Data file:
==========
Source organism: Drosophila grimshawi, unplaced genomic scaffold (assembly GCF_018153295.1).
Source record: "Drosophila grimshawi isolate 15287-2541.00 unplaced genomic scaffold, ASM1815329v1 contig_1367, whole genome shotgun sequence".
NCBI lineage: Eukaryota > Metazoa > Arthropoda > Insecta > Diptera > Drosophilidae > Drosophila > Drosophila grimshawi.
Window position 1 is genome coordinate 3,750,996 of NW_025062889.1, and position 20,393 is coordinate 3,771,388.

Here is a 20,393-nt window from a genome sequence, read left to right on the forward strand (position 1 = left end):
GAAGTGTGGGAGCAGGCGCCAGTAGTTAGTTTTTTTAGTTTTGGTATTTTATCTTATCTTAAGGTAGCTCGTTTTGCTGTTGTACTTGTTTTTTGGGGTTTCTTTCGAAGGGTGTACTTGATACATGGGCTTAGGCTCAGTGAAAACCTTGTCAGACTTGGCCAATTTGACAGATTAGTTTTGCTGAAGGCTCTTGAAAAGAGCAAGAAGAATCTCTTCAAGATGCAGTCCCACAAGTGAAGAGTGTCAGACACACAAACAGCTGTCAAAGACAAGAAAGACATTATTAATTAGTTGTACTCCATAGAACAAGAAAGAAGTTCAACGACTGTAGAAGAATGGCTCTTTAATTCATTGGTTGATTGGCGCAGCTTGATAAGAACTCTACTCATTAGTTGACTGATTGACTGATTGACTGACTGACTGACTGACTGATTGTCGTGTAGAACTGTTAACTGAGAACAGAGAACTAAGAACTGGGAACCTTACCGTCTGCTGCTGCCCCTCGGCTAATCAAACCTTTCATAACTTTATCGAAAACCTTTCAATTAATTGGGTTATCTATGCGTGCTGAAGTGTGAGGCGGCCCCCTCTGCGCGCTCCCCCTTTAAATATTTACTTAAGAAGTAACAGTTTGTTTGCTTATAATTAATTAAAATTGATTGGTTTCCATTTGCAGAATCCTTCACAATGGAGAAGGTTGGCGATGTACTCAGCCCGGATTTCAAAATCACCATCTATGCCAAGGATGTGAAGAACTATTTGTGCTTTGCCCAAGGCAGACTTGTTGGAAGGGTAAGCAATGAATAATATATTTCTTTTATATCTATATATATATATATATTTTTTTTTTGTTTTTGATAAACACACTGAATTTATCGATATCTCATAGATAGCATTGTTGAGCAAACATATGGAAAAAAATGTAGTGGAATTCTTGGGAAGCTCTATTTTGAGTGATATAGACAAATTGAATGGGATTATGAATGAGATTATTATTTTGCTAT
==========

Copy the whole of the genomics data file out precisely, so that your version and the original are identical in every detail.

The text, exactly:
Source organism: Drosophila grimshawi, unplaced genomic scaffold (assembly GCF_018153295.1).
Source record: "Drosophila grimshawi isolate 15287-2541.00 unplaced genomic scaffold, ASM1815329v1 contig_1367, whole genome shotgun sequence".
NCBI lineage: Eukaryota > Metazoa > Arthropoda > Insecta > Diptera > Drosophilidae > Drosophila > Drosophila grimshawi.
Window position 1 is genome coordinate 3,750,996 of NW_025062889.1, and position 20,393 is coordinate 3,771,388.

Here is a 20,393-nt window from a genome sequence, read left to right on the forward strand (position 1 = left end):
GAAGTGTGGGAGCAGGCGCCAGTAGTTAGTTTTTTTAGTTTTGGTATTTTATCTTATCTTAAGGTAGCTCGTTTTGCTGTTGTACTTGTTTTTTGGGGTTTCTTTCGAAGGGTGTACTTGATACATGGGCTTAGGCTCAGTGAAAACCTTGTCAGACTTGGCCAATTTGACAGATTAGTTTTGCTGAAGGCTCTTGAAAAGAGCAAGAAGAATCTCTTCAAGATGCAGTCCCACAAGTGAAGAGTGTCAGACACACAAACAGCTGTCAAAGACAAGAAAGACATTATTAATTAGTTGTACTCCATAGAACAAGAAAGAAGTTCAACGACTGTAGAAGAATGGCTCTTTAATTCATTGGTTGATTGGCGCAGCTTGATAAGAACTCTACTCATTAGTTGACTGATTGACTGATTGACTGACTGACTGACTGACTGATTGTCGTGTAGAACTGTTAACTGAGAACAGAGAACTAAGAACTGGGAACCTTACCGTCTGCTGCTGCCCCTCGGCTAATCAAACCTTTCATAACTTTATCGAAAACCTTTCAATTAATTGGGTTATCTATGCGTGCTGAAGTGTGAGGCGGCCCCCTCTGCGCGCTCCCCCTTTAAATATTTACTTAAGAAGTAACAGTTTGTTTGCTTATAATTAATTAAAATTGATTGGTTTCCATTTGCAGAATCCTTCACAATGGAGAAGGTTGGCGATGTACTCAGCCCGGATTTCAAAATCACCATCTATGCCAAGGATGTGAAGAACTATTTGTGCTTTGCCCAAGGCAGACTTGTTGGAAGGGTAAGCAATGAATAATATATTTCTTTTATATCTATATATATATATATATTTTTTTTTTGTTTTTGATAAACACACTGAATTTATCGATATCTCATAGATAGCATTGTTGAGCAAACATATGGAAAAAAATGTAGTGGAATTCTTGGGAAGCTCTATTTTGAGTGATATAGACAAATTGAATGGGATTATGAATGAGATTATTATTTTGCTAT